Tuesday, February 08, 2011

The Individual Mandate and the Constitution

Laurence Tribe has a new column spouting old ideas in the New York Times justifying ObamaCare in general and the individual mandate in particular. I've written about this before in general but he places his arguments in a nice row, just begging for them to be knocked down.

He starts his arguments with this rhetoric question: Does anyone doubt that the multitrillion-dollar health insurance industry is an interstate market that Congress has the power to regulate?

The answer is, of course, "no" but ObamaCare goes much further than just regulating the insurance industry as we can see in his next paragraph:

Many new provisions in the law, like the ban on discrimination based on pre-existing conditions, are also undeniably permissible. But they would be undermined if healthy or risk-prone individuals could opt out of insurance, which could lead to unacceptably high premiums for those remaining in the pool. For the system to work, all individuals — healthy and sick, risk-prone and risk-averse — must participate to the extent of their economic ability.

The logic here is that Congress has written regulations but the only way for them to work is to expand their authority in an unprecedented manner. This is quite a reach, probably an overreach which is where the whole argument comes from - can Congress regulate an industry in such a way as to extend its power in ways not directly permitted by the Constitution?

Tribes sidesteps this question. He points out that the Court upheld Social Security in 1982 but ignores the fact that this is a requirement to participate in a federal program, not a mandate to buy a commercial product. One of the great ironies of ObamaCare is that Canadian-style or British-style socialized medicine would be easier to reconcile with the Constitution but is politically unworkable.

He then offers this argument:

Individuals who don't purchase insurance they can afford have made a choice to take a free ride on the health care system. They know that if they need emergency-room care that they can't pay for, the public will pick up the tab. This conscious choice carries serious economic consequences for the national health care market, which makes it a proper subject for federal regulation.

This contradicts his earlier argument. The whole point of the individual mandate is to force people who are unlikely to need insurance to buy it anyway. With insurance premiums, even under Obamacare, running hundreds of dollars a month, the money that individuals in this group save by not belonging to ObamaCare will pay for quite a bit of emergency care. Hospitals are obligated to offer free emergency room care to the poor but we are not talking about them. We are talking about healthy people who are gainfully employed but do not have the level of coverage mandated by ObamaCare. If they need treatment then they will be billed. It is also possible that they are carrying catastrophic care insurance which would cover them in case of a major expense but is not considered sufficient for ObamaCare.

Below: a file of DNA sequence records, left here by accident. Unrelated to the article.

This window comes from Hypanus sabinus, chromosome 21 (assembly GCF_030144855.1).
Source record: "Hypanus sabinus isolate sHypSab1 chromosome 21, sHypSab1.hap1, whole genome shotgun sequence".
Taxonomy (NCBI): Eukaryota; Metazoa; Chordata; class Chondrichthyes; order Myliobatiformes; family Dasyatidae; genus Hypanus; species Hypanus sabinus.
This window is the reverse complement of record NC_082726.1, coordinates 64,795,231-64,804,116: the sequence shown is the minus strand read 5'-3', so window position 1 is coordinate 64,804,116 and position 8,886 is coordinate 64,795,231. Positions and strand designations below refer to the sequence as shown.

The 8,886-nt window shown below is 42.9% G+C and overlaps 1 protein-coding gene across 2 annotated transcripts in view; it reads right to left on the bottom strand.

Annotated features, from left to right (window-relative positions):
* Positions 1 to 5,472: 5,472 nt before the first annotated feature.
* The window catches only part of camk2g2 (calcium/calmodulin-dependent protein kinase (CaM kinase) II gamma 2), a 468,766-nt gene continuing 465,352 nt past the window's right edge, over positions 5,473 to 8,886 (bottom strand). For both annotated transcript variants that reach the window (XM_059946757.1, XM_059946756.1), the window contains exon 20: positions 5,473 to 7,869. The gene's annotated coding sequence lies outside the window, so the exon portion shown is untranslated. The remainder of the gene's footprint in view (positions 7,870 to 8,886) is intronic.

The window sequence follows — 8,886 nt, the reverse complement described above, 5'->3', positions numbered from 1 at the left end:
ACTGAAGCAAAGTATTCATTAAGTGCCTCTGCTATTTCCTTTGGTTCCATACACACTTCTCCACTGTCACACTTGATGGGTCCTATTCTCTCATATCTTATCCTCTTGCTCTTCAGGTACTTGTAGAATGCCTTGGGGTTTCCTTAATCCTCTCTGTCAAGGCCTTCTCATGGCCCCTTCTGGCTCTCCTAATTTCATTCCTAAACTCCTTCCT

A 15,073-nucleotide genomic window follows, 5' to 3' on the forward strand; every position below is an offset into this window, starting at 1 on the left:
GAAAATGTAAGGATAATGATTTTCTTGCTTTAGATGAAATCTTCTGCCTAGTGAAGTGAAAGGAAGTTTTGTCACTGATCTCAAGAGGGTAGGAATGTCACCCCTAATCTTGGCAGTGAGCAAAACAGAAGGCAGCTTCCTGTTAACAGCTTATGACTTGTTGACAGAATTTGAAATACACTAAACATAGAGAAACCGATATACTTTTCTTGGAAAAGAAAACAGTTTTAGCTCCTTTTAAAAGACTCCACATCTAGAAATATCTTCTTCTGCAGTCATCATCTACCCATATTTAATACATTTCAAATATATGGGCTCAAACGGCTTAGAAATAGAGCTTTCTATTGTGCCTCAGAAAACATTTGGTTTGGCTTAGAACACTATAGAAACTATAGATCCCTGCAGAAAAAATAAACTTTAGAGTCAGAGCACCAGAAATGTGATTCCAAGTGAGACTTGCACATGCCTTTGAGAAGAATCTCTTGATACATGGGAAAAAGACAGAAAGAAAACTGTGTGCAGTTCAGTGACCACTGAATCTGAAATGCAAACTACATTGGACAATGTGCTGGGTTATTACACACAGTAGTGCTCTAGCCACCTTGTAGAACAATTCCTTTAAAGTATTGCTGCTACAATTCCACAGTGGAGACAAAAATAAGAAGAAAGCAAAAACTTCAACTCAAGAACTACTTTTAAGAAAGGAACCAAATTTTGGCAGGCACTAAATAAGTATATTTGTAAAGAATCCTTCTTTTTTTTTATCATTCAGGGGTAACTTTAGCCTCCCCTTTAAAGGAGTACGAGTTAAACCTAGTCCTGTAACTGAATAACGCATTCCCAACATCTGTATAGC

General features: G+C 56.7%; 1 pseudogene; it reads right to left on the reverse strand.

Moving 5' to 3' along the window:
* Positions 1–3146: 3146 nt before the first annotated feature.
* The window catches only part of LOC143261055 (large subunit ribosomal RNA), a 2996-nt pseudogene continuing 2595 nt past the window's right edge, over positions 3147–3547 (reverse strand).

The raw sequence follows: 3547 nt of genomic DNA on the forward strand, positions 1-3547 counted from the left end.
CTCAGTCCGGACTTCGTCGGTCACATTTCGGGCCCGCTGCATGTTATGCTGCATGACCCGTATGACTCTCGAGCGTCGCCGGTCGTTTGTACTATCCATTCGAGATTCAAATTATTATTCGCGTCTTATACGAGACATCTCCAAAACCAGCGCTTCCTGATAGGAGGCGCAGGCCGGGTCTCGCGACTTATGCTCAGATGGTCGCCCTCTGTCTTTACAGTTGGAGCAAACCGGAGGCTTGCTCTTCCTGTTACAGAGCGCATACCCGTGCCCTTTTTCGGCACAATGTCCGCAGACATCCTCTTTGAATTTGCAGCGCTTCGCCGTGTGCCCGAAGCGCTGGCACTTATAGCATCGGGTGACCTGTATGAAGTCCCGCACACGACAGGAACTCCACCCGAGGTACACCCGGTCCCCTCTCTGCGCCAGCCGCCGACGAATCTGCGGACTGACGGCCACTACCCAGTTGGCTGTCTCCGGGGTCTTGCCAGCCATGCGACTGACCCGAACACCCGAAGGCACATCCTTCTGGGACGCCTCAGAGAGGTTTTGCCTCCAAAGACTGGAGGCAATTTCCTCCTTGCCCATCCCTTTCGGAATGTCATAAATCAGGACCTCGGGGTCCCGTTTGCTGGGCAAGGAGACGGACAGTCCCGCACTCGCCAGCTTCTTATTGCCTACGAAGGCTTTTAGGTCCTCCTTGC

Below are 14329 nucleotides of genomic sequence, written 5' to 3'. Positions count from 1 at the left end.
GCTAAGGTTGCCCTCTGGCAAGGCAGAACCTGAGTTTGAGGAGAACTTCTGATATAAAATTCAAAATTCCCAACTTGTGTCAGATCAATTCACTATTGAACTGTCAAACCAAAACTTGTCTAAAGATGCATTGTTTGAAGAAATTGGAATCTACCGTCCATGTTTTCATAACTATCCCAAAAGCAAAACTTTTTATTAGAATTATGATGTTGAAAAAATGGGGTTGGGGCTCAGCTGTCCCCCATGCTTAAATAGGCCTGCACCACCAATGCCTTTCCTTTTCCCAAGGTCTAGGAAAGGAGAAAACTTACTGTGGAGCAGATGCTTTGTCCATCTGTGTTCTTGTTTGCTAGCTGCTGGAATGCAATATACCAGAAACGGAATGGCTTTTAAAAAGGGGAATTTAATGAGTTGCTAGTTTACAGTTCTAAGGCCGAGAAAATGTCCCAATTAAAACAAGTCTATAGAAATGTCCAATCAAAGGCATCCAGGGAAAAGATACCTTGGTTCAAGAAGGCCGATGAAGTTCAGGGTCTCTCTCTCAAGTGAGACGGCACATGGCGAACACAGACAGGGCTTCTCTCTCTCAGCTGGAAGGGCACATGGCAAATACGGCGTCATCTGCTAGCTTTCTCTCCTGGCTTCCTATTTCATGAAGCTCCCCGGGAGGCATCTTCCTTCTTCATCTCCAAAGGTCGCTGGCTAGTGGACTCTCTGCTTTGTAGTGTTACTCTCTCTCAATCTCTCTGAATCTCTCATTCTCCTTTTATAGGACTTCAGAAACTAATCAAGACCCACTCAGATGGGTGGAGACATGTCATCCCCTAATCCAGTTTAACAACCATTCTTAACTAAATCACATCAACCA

Tribe pulls out his trump card:

Even if the interstate commerce clause did not suffice to uphold mandatory insurance, the even broader power of Congress to impose taxes would surely do so. After all, the individual mandate is enforced through taxation, even if supporters have been reluctant to point that out.

Is ObamaCare a tax or isn't it? While it was being debated in Congress, supporters insisted that it was not. Now that it is law, they say that it is. Regardless, the tax argument has a few of its own problems. The Constitution gives Congress the right to impose taxes but states that "Duties, Imposts and Excises shall be uniform throughout the United States." Is a tax that is levied only on people who did not participate in a commercial transaction uniform? Just as with interstate commerce, this would be the first tax levied on people for inactivity.

Tribe goes on to dissect the individual justices and why he is sure that they will "do their constitutional duty". Most of this is wishful thinking. The only interesting part is the statement, "It would be asking a lot to expect conservative jurists to smuggle into the commerce clause an unenumerated federal "right" to opt out of the social contract."

Tribe is correct. It would be asking a lot. There is no reason to think that the justices would allow the law to stand but add in an exception. That is why the Florida judge ruled that the entire law is void.

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